Your business should not infringe on anyone else’s property, nor should other businesses infringe on yours. If you have something that is valuable to your business, you must patent, trademark or copyright it, or it will become public domain.
For example, patenting or trademarking a popular business name or logo means you are the only one who can use it and benefit from it. Patents provide the right to exclude others from exploiting an invention during the 20-year period after the filing date of the patent application, according to the SBA. To get a patent, an application must be filed on the U.S. Patent and Trademark Office website.
Trademarks protect words, names, symbols, sounds or colors that distinguish your business, according to the SBA. They can be registered online at the U.S. Patent and Trademark website. Before you complete the registration, check out the website’s electronic search system, where you can make sure another company hasn’t already registered your trademark.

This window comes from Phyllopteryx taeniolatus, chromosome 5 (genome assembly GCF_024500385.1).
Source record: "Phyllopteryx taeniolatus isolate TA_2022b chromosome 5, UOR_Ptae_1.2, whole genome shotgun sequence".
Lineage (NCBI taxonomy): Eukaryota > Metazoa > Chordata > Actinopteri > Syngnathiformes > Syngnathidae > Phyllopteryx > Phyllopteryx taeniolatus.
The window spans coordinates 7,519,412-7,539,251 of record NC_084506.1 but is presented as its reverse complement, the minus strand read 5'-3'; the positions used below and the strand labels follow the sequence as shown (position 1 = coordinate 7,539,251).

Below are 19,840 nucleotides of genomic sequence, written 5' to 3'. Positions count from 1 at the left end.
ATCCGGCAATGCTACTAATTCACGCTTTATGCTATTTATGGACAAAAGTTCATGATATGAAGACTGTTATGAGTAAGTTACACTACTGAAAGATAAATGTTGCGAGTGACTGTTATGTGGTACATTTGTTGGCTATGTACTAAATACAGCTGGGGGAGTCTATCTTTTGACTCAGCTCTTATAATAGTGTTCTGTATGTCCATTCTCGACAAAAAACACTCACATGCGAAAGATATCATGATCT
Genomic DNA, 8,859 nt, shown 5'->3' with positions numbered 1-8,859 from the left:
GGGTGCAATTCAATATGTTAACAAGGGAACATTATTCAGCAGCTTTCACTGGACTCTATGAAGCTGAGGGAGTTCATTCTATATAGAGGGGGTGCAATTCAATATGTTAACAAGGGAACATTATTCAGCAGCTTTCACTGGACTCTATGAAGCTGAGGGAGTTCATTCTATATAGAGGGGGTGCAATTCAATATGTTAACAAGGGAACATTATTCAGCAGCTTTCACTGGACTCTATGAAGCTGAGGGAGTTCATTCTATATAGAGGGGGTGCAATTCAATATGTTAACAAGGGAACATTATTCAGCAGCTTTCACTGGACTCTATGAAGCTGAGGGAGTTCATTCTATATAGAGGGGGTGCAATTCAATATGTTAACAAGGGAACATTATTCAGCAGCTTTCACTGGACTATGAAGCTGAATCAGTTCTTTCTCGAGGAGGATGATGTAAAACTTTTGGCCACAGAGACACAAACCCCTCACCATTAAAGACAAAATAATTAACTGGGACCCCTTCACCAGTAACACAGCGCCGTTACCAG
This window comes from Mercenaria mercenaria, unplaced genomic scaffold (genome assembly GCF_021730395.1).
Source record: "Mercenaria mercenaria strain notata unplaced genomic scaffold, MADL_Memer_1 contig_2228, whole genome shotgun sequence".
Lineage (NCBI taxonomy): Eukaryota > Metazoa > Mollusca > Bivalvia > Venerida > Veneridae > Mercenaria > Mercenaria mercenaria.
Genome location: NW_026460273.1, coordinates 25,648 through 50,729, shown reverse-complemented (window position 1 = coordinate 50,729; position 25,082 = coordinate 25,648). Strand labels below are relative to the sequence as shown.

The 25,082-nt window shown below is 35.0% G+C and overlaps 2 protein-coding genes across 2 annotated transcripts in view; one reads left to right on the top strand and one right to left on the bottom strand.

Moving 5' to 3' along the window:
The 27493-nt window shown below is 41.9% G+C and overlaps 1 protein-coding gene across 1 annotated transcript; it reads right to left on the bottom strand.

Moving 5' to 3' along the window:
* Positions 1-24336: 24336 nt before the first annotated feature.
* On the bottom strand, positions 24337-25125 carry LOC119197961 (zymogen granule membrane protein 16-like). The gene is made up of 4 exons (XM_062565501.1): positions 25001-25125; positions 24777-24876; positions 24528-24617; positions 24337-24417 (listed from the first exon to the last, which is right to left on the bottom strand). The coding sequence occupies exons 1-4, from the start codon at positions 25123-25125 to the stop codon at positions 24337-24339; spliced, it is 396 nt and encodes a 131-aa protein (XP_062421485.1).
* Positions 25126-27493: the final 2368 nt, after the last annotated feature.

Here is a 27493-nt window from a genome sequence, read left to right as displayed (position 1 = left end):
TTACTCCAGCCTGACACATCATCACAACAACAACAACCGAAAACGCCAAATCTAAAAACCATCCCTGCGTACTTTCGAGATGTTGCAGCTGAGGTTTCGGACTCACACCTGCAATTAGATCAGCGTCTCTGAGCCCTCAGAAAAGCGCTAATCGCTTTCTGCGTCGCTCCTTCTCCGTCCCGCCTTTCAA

Copyrights give you exclusive rights over the use of an expression or an original piece of work. This usually includes books, movies, screenplays, photographs and musical recordings. Your work is under copyright protection the moment it is created, and you do not have to register to be protected unless you wish to file a lawsuit, according to the U.S. Copyright Office.
3. Employee law issues
Most businesses need to hire people to work for them—whether cooks, cashiers or delivery drivers—so having a solid understanding of employee law issues is crucial. Here are some important things to know:
- Correctly determining if an individual is an employee or a contractor can help you avoid costly legal consequences. This also affects whether or not you’ll have to pay minimum wage and/or overtime for each employee, if you must withhold income taxes and pay Social Security and Medicare taxes, and unemployment tax on wages paid to employees, according to the IRS.